Clyde & Co: Technology at heart of “robust” M&A deal activity

This area of the global industry is heating up quickly

Clyde & Co: Technology at heart of “robust” M&A deal activity

Mergers and acquisitions (M&A) in the global insurance industry dropped by 3% in the first half of 2021, with 197 deals completed worldwide, down from 206 in the second half of 2020, and 201 at the same point last year, according to Clyde & Co’s Insurance Growth Report mid-year update.

The Americas led the way with deal activity in H1 2021, sealing 116 deals, up from 102 in the prior-year period. This marks a 7% increase in M&A activity, which is now at its highest level in the region since 2015. Meanwhile, Europe held steady in the first six months of the year, with 51 completed deals, up one from the 50 completed in H2 2020. In contrast, Asia Pacific saw a 51% decrease in deal volume, with completed deals in H1 2021 dropping from 37 to 18 – a decline that Clyde & Co attributes to post-pandemic and geo-political uncertainty weighing heavy on deal-makers.

Despite the 3% drop in global deal activity in H1 2021, Vikram Sidhu, Clyde & Co partner in New York, remains optimistic about the state of the global insurance M&A market.

“I don’t think that 3% drop is material; it’s probably more of a blip,” he said. “Of course, my optimism is explained in large part from the base where I sit - the Americas did very well in H1 2021, with 116 completed deals. But on speaking with my colleagues around the world – the corporate insurance and insurance transactional lawyers, many of whom contributed to Clyde & Co’s Insurance Growth Report mid-year update – there’s optimism all-around. Assuming there are no major surprises going forward with the COVID-19 pandemic or with the economies, I expect there to be robust deal activity for the rest of the year and we should end 2021 on a high note.” 

There are several major trends driving deal activity, according to Clyde & Co, and these trends have remained consistent over the past few years. The first is strategic disposals, where insurance organisations are selling legacy books in order to clean up their balance sheets, free up capital, and prepare their businesses for the future. In H1 2021, there were 11 big-ticket strategic disposal transactions valued at over US$1 billion – including the sale of UK-headquartered RSA to Regent Bidco for US$9.2 billion. Clyde & Co also reported an increase in more modest strategic divestments from carriers around the world as they look to focus on their core business as part of a long-term strategy.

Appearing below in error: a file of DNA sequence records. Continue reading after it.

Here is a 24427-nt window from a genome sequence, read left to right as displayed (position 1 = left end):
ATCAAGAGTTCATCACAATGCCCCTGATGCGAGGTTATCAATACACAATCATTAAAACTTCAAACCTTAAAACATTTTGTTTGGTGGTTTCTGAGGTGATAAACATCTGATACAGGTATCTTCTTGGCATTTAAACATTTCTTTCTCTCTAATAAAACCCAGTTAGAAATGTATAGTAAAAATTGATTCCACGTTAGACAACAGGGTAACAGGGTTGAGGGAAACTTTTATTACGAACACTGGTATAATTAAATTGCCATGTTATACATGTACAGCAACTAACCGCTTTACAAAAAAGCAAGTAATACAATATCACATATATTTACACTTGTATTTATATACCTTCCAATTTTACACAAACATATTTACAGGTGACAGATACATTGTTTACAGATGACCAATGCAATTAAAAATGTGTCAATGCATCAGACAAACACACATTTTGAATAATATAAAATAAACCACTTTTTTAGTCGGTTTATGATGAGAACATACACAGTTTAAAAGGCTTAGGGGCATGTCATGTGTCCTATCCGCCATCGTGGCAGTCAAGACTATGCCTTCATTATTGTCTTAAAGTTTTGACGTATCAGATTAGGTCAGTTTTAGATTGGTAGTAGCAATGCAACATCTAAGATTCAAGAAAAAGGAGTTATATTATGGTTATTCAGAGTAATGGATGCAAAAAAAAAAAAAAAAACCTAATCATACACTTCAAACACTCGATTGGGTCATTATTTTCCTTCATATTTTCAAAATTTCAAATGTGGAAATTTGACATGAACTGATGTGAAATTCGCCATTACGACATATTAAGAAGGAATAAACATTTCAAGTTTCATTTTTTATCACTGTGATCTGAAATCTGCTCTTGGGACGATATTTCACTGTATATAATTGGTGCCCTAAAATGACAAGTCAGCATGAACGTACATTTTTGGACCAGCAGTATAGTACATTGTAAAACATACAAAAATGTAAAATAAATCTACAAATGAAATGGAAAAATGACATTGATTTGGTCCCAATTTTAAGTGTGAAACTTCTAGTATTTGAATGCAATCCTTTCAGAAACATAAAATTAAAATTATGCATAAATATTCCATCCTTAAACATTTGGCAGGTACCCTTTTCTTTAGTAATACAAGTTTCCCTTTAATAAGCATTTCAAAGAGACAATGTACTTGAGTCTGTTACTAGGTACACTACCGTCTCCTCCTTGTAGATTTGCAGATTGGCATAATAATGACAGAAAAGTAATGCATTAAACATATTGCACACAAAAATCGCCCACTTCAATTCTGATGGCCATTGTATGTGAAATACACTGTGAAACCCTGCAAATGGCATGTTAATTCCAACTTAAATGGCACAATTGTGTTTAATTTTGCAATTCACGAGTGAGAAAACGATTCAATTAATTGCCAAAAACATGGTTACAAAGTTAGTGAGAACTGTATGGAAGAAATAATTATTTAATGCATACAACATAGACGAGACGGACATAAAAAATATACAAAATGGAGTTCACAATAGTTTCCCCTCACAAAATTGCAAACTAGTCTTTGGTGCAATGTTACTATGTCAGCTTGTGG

“We’re also seeing a lot of robust deal activity happening among the big technology companies and on the insurtech side. We’ve seen a lot of investors coming in and putting money behind insurtechs,” Sidhu told Insurance Business. “And because of that, the insurtechs that have really proven their case over the past few years are also out there hunting for M&A opportunities, or they’re the targets of M&A themselves.”

For example, Sidhu and his team recently represented Carvana, an e-commerce platform for buying and selling used cars, in a deal with Root Insurance Company, an insurtech carrier that provides a mobile-first personal insurance offering. Through the exclusive partnership, announced in August 2021, Root will develop integrated auto insurance solutions for Carvana’s online car buying platform, and Carvana will invest approximately $126 million into the insurtech.

“Root Insurance is an insurtech start-up that only went public in October 2020, and within its first year, another tech player has invested in them. That kind of activity, I think we’re going to see more and more of in the near future,” said Sidhu. “You see it all the time in the news, there are a lot of big tech players that are quite regularly announcing innovative insurance offerings that they’re trying to extend to their customers. That is setting the launchpad for more deal activity between tech players and the insurance industry.

“Another thing we’re seeing is that the insurtechs that have secured investors are now out there hunting for acquisitions of other insurance companies so that they can become ‘full-stack’. Previously, they might have been an MGA [managing general agent] play, but with investment capital behind them, they’re looking to grow into a more complete insurance offering within their own business.”

That leads to another major theme in global insurance M&A activity, according to Sidhu, which is that “MGAs remain as very attractive” investment prospects worldwide. This is largely because of their access to distribution and product development through both traditional and innovative channels. The Clyde & Co Insurance Growth Report mid-year update shows that MGA deal activity has continued to grow in the Americas, the APAC region, and in Europe, and Sidhu said he expects that to remain “another robust area of the market”.  

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